This version of the biographical dictionary is intended to supplement the tour guides, Architectural Foundation, and Historical Society publications, and other readily available sources on the architecture of the Cincinnati area. It is based largely on contemporary sources, particularly The American Architect & Building News (Boston; The American Architectafter 1909), The Inland Architect & News Record (Chicago), The Western Architect & Builder (Cincinnati; published at least from the 1880s until the 1930s, although so far only a few volumes between 1904 and 1910 have been accessible, aside from a few individual late 19th-century issues), and their generally short-lived rivals and successors; directories, local histories, promotional publications, and newspapers and periodicals; and an unpublished list of architects who appeared in Cincinnati business directories assembled by Roger Clark for the Cincinnati Historical Society (1989).
In addition to some records of the Cincinnati Chapter of the American Institute of Architects, founded in 1870, the Cincinnati Historical Society has an extensive collection of drawings by Cincinnati architects. Other records are preserved in the Rare Book Room of the Public Library of Cincinnati and Hamilton County and in the Archives of the University of Cincinnati, which also hold other materials consulted here. There are also a few drawings in private collections.
The format used here is obviously based on that employed by several more comprehensive dictionaries (or encyclopedias) of architects, American and otherwise. The pioneer work of the type for the U.S.A. is Henry F. & Elsie Rathburn Withey in their invaluable Biographical Dictionary of American Architects (Deceased) (Los Angeles, Cal., 1956 [reprint, 1970]). Also not totally reliable and spotty in coverage is Wodehouse’s American Architects from the Civil War to the First World War (1976). The Macmillan Encyclopedia of Architects, Adolf K. Placzek, ed. (N.Y.: The Free Press, 4 vols., 1985), has many admirable essays on architects throughout history, with international representation, including a number cited here, but there are notable omissions among American, particularly 19th- and early 20th-century architects, and almost all regional practitioners (virtually no primarily Cincinnati architects are included, for instance). I have used these sources throughout, but supplemented and corrected their entries when possible, using the sources listed above and below. Often I have paraphrased and even quoted the information in these sources without specific note, except where opinions, interpretations, and particularly fine phrases have been quoted. For the better-known architects, these sources provide extensive bibliographies, usually not repeated here; I have also not cited sources for most individual buildings in the Cincinnati area, although they are readily available in my database (It will be available by appointment through the Architectural Foundation and Historical Society Library at Cincinnati Museum Center) and card files.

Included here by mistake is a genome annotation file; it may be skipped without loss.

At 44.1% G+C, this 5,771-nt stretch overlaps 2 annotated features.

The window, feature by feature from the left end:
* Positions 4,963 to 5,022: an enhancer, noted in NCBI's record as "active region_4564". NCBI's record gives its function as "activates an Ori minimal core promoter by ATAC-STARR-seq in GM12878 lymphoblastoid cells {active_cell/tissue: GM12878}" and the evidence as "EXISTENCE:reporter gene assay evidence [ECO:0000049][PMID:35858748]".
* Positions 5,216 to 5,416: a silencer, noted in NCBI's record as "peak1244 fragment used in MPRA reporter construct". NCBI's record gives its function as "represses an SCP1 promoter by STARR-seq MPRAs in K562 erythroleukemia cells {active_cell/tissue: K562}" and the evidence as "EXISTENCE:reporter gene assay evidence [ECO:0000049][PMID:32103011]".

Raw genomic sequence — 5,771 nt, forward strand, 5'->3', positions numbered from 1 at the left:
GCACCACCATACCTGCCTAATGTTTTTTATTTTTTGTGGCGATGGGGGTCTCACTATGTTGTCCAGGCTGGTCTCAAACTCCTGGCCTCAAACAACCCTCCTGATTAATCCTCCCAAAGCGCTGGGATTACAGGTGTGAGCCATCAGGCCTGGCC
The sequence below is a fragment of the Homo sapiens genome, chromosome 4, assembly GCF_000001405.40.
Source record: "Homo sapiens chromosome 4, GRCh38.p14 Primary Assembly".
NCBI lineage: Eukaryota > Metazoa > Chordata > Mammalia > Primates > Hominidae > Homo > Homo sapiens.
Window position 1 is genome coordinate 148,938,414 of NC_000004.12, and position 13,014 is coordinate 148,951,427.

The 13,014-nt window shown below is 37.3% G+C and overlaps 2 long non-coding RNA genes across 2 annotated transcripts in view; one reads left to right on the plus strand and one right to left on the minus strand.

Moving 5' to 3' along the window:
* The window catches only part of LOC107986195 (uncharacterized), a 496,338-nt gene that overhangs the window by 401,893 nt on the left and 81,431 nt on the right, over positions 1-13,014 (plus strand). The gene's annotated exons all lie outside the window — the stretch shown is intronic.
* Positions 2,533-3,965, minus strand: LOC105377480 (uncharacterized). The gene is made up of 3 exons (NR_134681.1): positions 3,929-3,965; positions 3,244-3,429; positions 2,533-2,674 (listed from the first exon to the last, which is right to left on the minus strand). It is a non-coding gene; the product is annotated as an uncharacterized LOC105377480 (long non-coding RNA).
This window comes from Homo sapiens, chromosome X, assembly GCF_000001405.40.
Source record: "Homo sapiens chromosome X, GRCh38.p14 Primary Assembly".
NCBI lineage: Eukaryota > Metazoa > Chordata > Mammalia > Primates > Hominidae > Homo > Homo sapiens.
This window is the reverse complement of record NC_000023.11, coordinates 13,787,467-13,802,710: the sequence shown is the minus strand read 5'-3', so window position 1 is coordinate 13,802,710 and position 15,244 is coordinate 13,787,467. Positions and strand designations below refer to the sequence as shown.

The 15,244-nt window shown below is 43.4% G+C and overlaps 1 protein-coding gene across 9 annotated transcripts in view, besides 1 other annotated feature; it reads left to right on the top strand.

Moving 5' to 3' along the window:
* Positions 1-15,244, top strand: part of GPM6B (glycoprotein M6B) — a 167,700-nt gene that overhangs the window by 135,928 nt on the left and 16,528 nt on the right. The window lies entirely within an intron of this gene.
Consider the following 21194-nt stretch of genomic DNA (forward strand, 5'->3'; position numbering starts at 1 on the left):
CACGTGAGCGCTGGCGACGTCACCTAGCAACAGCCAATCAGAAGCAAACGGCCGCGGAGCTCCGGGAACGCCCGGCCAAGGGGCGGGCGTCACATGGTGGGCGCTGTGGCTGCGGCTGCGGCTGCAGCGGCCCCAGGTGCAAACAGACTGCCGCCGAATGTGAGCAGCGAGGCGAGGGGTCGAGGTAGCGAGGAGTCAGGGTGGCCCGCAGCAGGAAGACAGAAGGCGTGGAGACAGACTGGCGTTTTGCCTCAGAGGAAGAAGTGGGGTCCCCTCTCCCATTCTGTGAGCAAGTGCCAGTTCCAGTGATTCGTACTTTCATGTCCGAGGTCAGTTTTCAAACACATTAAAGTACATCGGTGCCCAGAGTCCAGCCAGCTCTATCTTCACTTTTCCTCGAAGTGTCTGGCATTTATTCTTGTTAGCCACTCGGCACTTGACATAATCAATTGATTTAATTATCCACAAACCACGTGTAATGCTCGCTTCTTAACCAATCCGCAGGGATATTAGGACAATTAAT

This dictionary is based on information—in original and reproduced form—now in my own collections, library, and files, assembled over more than 40 years (since I first began to study American architectural history at Yale University in 1966, primarily under the aegis of Henry-Russell Hitchcock, George Hersey, Vincent Scully, and faculty members, as well as fellow students including Neil Levine).